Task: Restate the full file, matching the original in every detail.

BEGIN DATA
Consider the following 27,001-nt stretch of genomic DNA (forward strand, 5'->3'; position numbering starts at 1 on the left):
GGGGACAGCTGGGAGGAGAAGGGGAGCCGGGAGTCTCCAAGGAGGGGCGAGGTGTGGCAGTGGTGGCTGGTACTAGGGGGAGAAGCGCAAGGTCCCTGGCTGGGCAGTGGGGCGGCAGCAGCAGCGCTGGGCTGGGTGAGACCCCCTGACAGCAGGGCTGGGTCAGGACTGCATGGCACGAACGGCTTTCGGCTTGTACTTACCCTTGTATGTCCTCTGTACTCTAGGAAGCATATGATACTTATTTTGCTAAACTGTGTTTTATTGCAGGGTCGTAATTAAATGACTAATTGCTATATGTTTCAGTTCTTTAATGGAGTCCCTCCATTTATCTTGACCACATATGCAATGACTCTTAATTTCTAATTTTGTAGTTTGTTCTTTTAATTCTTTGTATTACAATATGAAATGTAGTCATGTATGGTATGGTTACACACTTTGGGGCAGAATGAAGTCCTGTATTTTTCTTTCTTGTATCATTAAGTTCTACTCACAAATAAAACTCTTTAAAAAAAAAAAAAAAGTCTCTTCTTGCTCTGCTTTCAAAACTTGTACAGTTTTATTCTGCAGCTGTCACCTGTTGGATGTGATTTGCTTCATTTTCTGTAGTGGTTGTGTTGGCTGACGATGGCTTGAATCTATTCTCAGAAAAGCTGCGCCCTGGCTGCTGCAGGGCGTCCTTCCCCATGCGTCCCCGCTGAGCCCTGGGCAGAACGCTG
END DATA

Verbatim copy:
Consider the following 27,001-nt stretch of genomic DNA (forward strand, 5'->3'; position numbering starts at 1 on the left):
GGGGACAGCTGGGAGGAGAAGGGGAGCCGGGAGTCTCCAAGGAGGGGCGAGGTGTGGCAGTGGTGGCTGGTACTAGGGGGAGAAGCGCAAGGTCCCTGGCTGGGCAGTGGGGCGGCAGCAGCAGCGCTGGGCTGGGTGAGACCCCCTGACAGCAGGGCTGGGTCAGGACTGCATGGCACGAACGGCTTTCGGCTTGTACTTACCCTTGTATGTCCTCTGTACTCTAGGAAGCATATGATACTTATTTTGCTAAACTGTGTTTTATTGCAGGGTCGTAATTAAATGACTAATTGCTATATGTTTCAGTTCTTTAATGGAGTCCCTCCATTTATCTTGACCACATATGCAATGACTCTTAATTTCTAATTTTGTAGTTTGTTCTTTTAATTCTTTGTATTACAATATGAAATGTAGTCATGTATGGTATGGTTACACACTTTGGGGCAGAATGAAGTCCTGTATTTTTCTTTCTTGTATCATTAAGTTCTACTCACAAATAAAACTCTTTAAAAAAAAAAAAAAAGTCTCTTCTTGCTCTGCTTTCAAAACTTGTACAGTTTTATTCTGCAGCTGTCACCTGTTGGATGTGATTTGCTTCATTTTCTGTAGTGGTTGTGTTGGCTGACGATGGCTTGAATCTATTCTCAGAAAAGCTGCGCCCTGGCTGCTGCAGGGCGTCCTTCCCCATGCGTCCCCGCTGAGCCCTGGGCAGAACGCTG